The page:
Will has lived in Thailand for several years and is aware of the many dangers that beset unwary visitors.
A Guide to Bows for Beginners
Am I an expert?
Not really. I had a simple yew bow when I was a kid. It could shoot a full sized arrow fifty yards, and I used it for years without killing anyone (an important achievement). Later, I was lucky enough to live near an inexpensive but full-size outdoor archery range and learned the art of the recurve bow and, later, the brute power of the compound bow.
The guide below should be a good starting point for complete beginners. I also picked out some bows that illustrate the kind of thing people of all ages can enjoy without a huge outlay but decent accuracy.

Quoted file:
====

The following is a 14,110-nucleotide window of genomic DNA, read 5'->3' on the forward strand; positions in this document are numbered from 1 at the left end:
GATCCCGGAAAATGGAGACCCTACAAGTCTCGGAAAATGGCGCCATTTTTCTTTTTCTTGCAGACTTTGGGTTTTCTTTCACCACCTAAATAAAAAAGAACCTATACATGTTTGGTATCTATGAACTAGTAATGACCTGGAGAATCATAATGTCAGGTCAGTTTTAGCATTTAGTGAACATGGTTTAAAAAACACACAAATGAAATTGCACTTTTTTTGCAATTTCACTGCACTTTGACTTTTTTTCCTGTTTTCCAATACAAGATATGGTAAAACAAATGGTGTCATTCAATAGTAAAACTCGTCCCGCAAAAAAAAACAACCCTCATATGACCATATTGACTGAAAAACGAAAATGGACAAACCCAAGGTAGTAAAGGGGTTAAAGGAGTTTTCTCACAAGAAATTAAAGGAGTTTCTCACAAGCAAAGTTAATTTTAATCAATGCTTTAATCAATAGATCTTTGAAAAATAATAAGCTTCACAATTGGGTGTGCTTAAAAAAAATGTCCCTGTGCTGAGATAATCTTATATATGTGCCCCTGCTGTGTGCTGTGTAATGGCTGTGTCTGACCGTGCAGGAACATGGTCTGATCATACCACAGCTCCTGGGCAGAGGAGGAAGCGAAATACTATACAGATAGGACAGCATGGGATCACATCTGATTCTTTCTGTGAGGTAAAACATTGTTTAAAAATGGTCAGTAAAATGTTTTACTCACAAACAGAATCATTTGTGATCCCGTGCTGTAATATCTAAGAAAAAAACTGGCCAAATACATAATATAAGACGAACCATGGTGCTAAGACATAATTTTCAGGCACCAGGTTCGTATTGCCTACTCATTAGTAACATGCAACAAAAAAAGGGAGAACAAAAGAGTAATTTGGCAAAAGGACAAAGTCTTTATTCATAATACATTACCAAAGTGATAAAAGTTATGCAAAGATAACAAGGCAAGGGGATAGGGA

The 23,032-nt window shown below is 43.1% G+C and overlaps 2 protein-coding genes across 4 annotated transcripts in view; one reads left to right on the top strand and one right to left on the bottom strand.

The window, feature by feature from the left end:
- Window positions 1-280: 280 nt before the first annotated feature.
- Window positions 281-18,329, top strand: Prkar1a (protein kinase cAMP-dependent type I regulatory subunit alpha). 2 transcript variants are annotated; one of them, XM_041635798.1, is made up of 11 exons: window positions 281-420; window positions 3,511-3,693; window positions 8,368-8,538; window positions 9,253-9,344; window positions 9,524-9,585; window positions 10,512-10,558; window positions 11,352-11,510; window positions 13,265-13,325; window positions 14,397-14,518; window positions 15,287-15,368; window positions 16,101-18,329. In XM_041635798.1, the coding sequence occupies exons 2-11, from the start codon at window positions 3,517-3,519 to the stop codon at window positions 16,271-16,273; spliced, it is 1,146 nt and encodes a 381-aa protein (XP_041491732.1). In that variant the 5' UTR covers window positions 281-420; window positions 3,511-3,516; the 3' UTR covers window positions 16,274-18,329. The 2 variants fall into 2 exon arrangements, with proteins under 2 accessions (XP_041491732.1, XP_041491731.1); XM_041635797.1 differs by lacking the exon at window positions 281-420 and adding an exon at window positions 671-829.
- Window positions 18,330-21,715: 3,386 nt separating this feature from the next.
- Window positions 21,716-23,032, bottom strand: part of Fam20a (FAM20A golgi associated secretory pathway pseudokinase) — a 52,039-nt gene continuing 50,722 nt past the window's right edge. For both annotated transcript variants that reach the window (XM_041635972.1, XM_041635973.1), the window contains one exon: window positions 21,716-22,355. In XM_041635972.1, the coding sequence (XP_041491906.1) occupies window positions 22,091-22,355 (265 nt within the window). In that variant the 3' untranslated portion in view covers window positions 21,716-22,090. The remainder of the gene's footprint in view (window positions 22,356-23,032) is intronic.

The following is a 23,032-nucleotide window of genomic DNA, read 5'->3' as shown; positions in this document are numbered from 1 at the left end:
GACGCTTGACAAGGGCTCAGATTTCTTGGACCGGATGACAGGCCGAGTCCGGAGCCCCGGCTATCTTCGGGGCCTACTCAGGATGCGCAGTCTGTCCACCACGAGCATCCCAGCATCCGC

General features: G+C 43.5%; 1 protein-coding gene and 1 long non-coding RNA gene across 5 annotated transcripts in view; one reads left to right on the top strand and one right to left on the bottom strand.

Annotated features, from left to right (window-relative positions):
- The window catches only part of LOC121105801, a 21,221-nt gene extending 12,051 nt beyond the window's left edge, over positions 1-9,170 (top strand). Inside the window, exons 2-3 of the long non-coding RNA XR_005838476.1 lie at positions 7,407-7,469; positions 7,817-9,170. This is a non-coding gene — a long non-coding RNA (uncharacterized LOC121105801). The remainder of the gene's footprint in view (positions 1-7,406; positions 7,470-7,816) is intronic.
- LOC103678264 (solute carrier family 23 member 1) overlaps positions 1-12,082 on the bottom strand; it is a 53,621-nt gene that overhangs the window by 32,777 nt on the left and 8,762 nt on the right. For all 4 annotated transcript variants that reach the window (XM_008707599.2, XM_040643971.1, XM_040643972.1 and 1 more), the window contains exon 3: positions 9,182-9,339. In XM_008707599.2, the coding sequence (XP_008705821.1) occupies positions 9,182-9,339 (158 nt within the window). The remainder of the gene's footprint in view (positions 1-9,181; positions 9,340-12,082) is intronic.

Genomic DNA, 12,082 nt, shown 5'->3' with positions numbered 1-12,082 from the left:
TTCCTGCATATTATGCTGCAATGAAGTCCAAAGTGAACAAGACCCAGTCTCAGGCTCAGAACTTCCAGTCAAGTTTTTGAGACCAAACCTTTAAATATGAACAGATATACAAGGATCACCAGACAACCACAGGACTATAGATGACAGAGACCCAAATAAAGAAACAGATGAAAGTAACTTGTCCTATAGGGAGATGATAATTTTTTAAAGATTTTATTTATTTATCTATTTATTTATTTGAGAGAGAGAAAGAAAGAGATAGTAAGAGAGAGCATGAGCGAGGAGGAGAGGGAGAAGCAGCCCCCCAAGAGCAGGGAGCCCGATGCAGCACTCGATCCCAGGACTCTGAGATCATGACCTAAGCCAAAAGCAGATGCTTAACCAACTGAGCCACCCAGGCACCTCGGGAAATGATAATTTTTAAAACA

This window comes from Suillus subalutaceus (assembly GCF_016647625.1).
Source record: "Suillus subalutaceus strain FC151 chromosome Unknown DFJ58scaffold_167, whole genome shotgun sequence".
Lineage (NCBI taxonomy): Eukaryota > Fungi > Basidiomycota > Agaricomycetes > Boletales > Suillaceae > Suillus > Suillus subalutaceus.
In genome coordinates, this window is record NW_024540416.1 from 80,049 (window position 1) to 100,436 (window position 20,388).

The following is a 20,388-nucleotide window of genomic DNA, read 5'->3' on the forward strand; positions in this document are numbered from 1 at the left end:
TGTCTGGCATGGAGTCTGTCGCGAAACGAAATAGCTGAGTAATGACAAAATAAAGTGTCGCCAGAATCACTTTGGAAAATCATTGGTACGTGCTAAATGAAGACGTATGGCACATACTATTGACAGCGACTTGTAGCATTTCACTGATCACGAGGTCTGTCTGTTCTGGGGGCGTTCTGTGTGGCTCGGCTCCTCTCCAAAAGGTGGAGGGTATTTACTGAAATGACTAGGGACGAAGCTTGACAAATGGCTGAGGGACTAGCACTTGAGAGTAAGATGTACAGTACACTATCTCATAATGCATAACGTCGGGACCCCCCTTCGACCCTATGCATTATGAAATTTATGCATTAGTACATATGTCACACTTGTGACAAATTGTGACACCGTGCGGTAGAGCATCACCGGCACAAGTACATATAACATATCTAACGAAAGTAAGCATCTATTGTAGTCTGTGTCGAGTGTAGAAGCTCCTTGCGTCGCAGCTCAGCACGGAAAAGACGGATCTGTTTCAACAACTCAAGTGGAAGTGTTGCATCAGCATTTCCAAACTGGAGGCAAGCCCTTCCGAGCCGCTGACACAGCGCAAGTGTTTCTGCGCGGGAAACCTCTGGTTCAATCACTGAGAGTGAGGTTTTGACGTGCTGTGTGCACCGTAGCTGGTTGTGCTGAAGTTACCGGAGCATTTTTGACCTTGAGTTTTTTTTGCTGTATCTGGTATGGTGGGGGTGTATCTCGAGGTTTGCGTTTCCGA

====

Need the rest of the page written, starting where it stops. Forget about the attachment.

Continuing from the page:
Bows Used Today
These are the bows you see in the Olympics. Top competition bows are complicated machines but every complication makes it easier to send that arrow where it is supposed to go.
Beginner bows usually have a sight but no balance arms. Balance arms are great for serious competition but are hard to set up and very inconvenient in smaller places.
These bows have only been around since the late 60's after being invented in Missouri by someone called Wilbur Allen. They use pulleys, cables and very stiff materials to give a lot of power in a small package. You also put a lot less effort into drawing the string for the same speed at release compared to a recurve bow.
This is the hunter's favorite but you can target shoot too. It is currently the most popular kind of bow in the US.